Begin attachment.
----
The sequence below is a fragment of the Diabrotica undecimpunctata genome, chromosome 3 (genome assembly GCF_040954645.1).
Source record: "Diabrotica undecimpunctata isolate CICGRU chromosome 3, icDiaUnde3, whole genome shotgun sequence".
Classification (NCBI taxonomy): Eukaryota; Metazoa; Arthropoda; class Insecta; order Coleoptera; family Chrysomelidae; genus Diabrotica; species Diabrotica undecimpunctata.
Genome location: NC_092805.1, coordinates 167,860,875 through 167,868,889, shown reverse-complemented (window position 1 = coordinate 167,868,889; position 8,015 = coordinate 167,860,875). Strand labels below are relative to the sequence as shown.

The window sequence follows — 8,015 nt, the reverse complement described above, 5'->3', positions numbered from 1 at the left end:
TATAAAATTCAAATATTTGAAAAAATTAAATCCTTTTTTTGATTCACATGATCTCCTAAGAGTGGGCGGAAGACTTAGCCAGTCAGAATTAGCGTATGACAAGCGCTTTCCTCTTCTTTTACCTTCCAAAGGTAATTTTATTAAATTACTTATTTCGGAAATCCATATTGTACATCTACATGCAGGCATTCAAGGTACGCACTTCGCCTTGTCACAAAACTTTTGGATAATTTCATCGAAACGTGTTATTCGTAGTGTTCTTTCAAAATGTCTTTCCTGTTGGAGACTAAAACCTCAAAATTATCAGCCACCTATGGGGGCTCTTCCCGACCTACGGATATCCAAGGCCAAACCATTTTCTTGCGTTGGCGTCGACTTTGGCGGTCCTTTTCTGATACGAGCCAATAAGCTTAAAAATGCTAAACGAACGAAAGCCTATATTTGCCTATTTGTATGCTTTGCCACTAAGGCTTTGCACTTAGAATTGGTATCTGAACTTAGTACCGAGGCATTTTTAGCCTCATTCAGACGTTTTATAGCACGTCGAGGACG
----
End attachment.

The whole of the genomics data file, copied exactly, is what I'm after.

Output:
The sequence below is a fragment of the Diabrotica undecimpunctata genome, chromosome 3 (genome assembly GCF_040954645.1).
Source record: "Diabrotica undecimpunctata isolate CICGRU chromosome 3, icDiaUnde3, whole genome shotgun sequence".
Classification (NCBI taxonomy): Eukaryota; Metazoa; Arthropoda; class Insecta; order Coleoptera; family Chrysomelidae; genus Diabrotica; species Diabrotica undecimpunctata.
Genome location: NC_092805.1, coordinates 167,860,875 through 167,868,889, shown reverse-complemented (window position 1 = coordinate 167,868,889; position 8,015 = coordinate 167,860,875). Strand labels below are relative to the sequence as shown.

The window sequence follows — 8,015 nt, the reverse complement described above, 5'->3', positions numbered from 1 at the left end:
TATAAAATTCAAATATTTGAAAAAATTAAATCCTTTTTTTGATTCACATGATCTCCTAAGAGTGGGCGGAAGACTTAGCCAGTCAGAATTAGCGTATGACAAGCGCTTTCCTCTTCTTTTACCTTCCAAAGGTAATTTTATTAAATTACTTATTTCGGAAATCCATATTGTACATCTACATGCAGGCATTCAAGGTACGCACTTCGCCTTGTCACAAAACTTTTGGATAATTTCATCGAAACGTGTTATTCGTAGTGTTCTTTCAAAATGTCTTTCCTGTTGGAGACTAAAACCTCAAAATTATCAGCCACCTATGGGGGCTCTTCCCGACCTACGGATATCCAAGGCCAAACCATTTTCTTGCGTTGGCGTCGACTTTGGCGGTCCTTTTCTGATACGAGCCAATAAGCTTAAAAATGCTAAACGAACGAAAGCCTATATTTGCCTATTTGTATGCTTTGCCACTAAGGCTTTGCACTTAGAATTGGTATCTGAACTTAGTACCGAGGCATTTTTAGCCTCATTCAGACGTTTTATAGCACGTCGAGGACG